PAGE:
Tuesday, March 06, 2012

TOP STORY >> Leader looks back on first 25 years

Leader staff writer

There has been a millennium of changes in the world and even in the local area since The Leader first appeared 25 year ago on March 4, 1987.

But many things have remained the same.

The top story in the first issue was about the paper itself—how it was free, family-owned and wanting to give the best community coverage possibly.

Twenty-five years later, the paper is not free, but at 50 cents per copy it works out to about a penny or less per news item. The paper is still family-owned, and more of the family has grown into the business.

In 1987, it was Garrick and Eileen Feldman, but since then they have been joined by daughter Aliya and son Jonathan, who now serves as editor.

In 1987, Garrick Feldman said, “This is a growing community with a tremendous vitality and we want to chronicle the events, both small and large that are taking place here.”

That is still the role of The Leader, and the community has expanded to include not only Jacksonville and Sherwood, but also Cabot, Lonoke, Ward, Austin, Carlisle and Beebe.

The paper has been honored throughout the years for its strong community coverage and has won best weekly in its category for the last four years.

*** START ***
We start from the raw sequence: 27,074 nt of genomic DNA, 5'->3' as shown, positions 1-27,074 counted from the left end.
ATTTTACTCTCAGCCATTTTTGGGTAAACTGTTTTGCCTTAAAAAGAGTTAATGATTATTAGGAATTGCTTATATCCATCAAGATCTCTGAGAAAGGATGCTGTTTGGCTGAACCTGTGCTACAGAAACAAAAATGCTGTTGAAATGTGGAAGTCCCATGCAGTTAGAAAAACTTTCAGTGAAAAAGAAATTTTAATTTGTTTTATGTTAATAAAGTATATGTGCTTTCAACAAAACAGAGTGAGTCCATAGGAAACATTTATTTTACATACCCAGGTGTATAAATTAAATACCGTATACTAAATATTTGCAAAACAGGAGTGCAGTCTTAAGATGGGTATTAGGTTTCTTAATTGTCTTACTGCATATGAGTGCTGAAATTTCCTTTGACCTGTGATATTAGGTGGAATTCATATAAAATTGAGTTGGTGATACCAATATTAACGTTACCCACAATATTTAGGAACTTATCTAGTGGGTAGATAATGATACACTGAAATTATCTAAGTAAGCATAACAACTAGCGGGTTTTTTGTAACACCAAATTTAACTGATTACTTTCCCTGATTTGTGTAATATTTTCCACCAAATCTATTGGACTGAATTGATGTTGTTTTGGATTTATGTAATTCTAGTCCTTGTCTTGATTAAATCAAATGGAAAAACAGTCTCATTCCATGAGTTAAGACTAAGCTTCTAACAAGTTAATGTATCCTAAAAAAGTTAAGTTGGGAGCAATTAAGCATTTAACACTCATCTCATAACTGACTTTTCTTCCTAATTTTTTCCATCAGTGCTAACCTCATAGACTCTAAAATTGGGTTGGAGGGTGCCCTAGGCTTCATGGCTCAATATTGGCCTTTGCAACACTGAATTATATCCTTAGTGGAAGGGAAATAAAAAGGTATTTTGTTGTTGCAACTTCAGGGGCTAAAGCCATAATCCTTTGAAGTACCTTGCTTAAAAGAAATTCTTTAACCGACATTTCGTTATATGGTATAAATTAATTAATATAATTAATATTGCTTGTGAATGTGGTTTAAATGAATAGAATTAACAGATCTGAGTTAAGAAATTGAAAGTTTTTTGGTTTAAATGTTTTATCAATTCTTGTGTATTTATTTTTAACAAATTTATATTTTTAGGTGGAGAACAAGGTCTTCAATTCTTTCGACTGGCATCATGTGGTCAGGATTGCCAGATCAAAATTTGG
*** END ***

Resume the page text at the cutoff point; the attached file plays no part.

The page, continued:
On the front page of that first edition was an article about the Pulaski County Special School District and how the district needed “additional funds to meet state education standards.”

Guess what?

Twenty-five years later funding is still a major topic for PCSSD, which is now under state control because of financial mismanagement.

In that article there were statements about the judge presiding over segregation problems of the district. Almost a half dozen judges later, the district has still not cleared up its segregation problems.

In another 1987 front-page article, Sherwood Mayor Jack Evans, in his state-of-the-city address touted the city’s population growth, up to 14,000 then.

In a state-of-the-city address given just recently by Sherwood Mayor Virginia Hillman, she touted the city’s growth, which at 30,000-plus, has surpassed Jacksonville.

Also in the first edition, Rev. Lyndon Whitledge of the local chapter of the National Federation of Decency protested the sale of pornography within city limits of Jacksonville.

Whitledge, who is still with us and still pushing for a better moral community, said then, “The community is worth fighting for. We want it to be a safe place for our children and our wives.”

Amen to that, Rev. Whitledge.